Last week I was directing my 11 and 12 year old actors at Prague Youth Theatre to act like animals. The scene in question requires all of the actors to be ridiculous. The whole point is that they are completely over the top but my students were all holding back. They’re just at that age when they’re starting to be concerned about looking stupid. After shouting, ‘MORE MORE MORE’ about ten times I finally got on the stage and did it myself.
With as much energy as I could muster in hour four of my Saturday morning rehearsals, I jumped around like a monkey, really getting into my students’ faces screaming ‘Oooh ooh ahh ahh ahh’ in my best high pitched monkey voice… Needless to say they found it hilarious.
After a minute of laughter and ridicule we started the scene again. This time they all performed on my level, really laughing at themselves. I tell my students often when directing comedy, if they aren’t having fun, they can’t expect the audience to be. Well they were certainly having fun!
With the youngest of actors…
This is a lesson I had to learn quite quickly when I started working in youth theatre. I’m not always the bravest of actors and I definitely have a rather large fear of making a fool of myself. Pride comes before a fall as they say, and I would definitely say this is true in theatre. I’ve seen plenty of scenes tank because the actors weren’t brave enough to do what needed to be done.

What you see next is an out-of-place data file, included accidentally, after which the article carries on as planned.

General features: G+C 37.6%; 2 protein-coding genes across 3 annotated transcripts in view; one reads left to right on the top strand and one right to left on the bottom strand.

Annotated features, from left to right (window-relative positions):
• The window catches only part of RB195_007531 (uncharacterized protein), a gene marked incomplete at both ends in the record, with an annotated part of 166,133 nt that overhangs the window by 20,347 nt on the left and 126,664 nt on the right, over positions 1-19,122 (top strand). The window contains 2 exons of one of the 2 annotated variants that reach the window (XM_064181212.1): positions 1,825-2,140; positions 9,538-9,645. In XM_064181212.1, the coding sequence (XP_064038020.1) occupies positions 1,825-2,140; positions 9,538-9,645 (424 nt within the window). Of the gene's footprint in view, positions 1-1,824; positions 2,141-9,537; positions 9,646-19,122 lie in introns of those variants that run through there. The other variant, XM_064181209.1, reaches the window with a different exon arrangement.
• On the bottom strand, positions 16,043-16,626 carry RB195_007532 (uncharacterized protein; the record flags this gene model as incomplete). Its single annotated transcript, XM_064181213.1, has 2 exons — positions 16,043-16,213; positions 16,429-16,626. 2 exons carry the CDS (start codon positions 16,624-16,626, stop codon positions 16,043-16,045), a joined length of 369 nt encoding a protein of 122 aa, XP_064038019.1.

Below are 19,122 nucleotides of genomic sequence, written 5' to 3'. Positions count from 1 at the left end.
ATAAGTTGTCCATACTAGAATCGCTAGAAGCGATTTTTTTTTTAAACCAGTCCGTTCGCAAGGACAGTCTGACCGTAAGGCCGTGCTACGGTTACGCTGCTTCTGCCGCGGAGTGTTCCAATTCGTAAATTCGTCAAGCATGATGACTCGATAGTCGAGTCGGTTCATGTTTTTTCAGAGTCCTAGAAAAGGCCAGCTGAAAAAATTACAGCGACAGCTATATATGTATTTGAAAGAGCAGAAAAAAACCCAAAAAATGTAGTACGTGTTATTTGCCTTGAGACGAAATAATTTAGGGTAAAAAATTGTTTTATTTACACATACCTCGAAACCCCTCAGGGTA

Working with particularly young students helped me get over my own pride. If you want a shy three-year-old to crawl around acting like a cat, you’d better be prepared to get on their level – both literally and figuratively. This can make you feel stupid enough in a room full of children, but that increases tenfold when you’ve got parents observing. I remember the first time my friends brought their child to try my class thinking, ‘You’ve discussed politics with me over a glass of wine and you’ve also seen me be a jellyfish.’
Up to adulthood…
While I’m always on the ground acting and playing with my youngest students, sometimes I have to remind myself to demonstrate to my older kids too. When they’re a bit more autonomous it can be easy to forget that they’re not adults. I often find myself giving directions in really complex theatrical terms or abstract emotional ideas. This is very rarely effective. Actually getting up and showing them what you mean can help them process the thought. Often they’ll take that idea and build on it, creating something better!
In acting training this idea can apply to 3-year-olds and 30-year-olds alike dependent on their experience and confidence level. As a teacher it’s your job to set the example, and getting rid of your own fear of humiliation will definitely make you a better actor, director and teacher while getting the most out of your students.